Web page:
During my stay in Japan I also used a pre-paid IC card included in our package. It works like an Oyster Card as money is taken off every time you enter or leave a station. But unlike the Oyster card any money left on the card can be spent in either a 7 Eleven or a Family Mart. These convenience stores are open twenty-four hours a day seven days a week. These stores are a real boon for the traveller on a shoe-string. They offer a wide variety of food at very reasonable prices. They also stock just about every item you might need – and it is fun trying to work out from the pictures exactly what each product is. They are everywhere and a convenient source of clean toilets. The 7 Elevens also have ATMs. This card can be used on the subway and there were several interesting places reachable from Minato on the subway. Hama Rikyu Garden was a famous Imperial garden during the Edo Period. It was given to the City of Tokyo in 1945 and the following year it was opened to the public. This beautifully landscaped garden includes several ponds and a tea house. The garden stretches along the bank of the Samuda River.
After strolling through the gardens I took a waterbus (not included in the JR Rail Pass) from there to another famous site in Tokyo. Sensoji Temple, also known as Asakusa Kannon Temple. This Buddhist temple is one of Tokyo’s most popular and colourful temples. The temple is dedicated to Kannon, the goddess of mercy. It was founded, according to legend, after two brothers found a statue of this goddess floating in the Samuda River. They put the statue back into the river but it kept returning so finally, in 645, a temple was built dedicated to the goddess. It is Tokyo’s oldest temple and has an outer gate and an inner gate linked by a shopping street. The buildings are relatively modern as many of the original buildings were destroyed during the Second World War. The temple shares its grounds with the Asakusa Shrine and both operate in harmony with each other. It was a good opportunity to compare the architecture of both institutions. My final visit of the day, journeying but both subway and the local railway, was the Meiji Shrine. This large Shinto Shrine was built in 1920 and is dedicated to the Meiji Emperor and his wife, Empress Shoken. Emperor Meiji brought an end to the feudal system in Japan and modernised his country. The shrine is set in a large park and has become Japan’s most famous shrine. One can understand why as you wander along tree lined avenues towards the main buildings.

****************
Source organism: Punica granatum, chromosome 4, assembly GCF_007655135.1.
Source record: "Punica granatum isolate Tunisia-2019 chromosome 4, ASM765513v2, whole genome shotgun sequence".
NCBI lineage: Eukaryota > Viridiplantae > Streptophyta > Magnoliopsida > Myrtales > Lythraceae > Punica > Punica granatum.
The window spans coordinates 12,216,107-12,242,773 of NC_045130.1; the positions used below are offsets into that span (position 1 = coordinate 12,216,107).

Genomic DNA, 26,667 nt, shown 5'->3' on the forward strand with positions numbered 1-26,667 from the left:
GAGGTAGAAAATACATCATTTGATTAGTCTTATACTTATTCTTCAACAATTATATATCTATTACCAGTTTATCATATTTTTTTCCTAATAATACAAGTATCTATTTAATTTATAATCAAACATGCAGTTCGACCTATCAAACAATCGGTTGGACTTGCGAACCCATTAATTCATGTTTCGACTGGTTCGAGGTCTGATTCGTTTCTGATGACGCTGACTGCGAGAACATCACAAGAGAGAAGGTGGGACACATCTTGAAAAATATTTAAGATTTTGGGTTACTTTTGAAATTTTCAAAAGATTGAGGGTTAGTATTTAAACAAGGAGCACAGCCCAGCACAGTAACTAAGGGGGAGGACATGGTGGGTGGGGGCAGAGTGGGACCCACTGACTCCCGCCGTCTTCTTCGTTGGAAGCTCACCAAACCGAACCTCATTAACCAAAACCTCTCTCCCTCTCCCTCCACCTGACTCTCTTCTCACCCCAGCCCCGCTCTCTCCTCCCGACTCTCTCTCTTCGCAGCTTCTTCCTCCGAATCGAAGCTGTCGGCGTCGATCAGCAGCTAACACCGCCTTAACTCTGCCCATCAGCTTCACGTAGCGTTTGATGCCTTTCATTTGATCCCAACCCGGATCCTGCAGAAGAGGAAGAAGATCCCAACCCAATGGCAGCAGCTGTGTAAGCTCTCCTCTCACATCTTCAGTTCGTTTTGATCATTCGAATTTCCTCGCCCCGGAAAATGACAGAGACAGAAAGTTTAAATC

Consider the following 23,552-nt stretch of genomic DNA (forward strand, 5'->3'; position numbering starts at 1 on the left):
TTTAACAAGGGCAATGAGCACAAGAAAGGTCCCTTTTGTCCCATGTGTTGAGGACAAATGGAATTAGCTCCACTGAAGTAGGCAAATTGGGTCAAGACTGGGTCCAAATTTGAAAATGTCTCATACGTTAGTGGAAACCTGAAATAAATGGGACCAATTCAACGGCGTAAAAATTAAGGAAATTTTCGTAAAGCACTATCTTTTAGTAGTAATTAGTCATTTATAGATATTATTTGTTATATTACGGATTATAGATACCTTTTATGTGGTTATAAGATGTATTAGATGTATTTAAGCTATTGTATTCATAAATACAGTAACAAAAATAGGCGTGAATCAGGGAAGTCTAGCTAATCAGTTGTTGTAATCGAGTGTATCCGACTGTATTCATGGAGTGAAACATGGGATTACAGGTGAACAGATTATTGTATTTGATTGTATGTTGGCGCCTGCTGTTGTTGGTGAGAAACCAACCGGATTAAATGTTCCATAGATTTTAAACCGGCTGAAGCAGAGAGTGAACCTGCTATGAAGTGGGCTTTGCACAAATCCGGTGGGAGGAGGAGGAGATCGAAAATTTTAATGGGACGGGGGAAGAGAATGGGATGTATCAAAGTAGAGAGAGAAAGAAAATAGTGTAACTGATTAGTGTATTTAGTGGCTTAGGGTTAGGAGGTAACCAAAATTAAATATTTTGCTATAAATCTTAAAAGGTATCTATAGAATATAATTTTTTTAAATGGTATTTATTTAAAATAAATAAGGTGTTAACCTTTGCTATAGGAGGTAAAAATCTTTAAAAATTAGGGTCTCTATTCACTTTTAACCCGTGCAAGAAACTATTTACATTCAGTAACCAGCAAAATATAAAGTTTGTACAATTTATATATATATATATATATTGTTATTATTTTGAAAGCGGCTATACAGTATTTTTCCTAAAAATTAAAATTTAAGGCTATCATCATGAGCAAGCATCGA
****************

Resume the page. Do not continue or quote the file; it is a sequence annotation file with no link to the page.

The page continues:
Although it took a long time to get to Nikko by train from Tokyo it was worth it to visit Toshogu, a UNESCO World Heritage site. This sprawling complex of ornate shrines and temples set amongst majestic cedar trees was built as a mausoleum for the first Tokugawa shogun. This elaborate building is surrounded by other interesting structures including the “see no evil, speak no evil and hear no evil” monkeys on the front of one of the store houses. The Shinkyo Bridge marks the entrance to Toshogu in Nikko, Japan
Matsumoto on the Train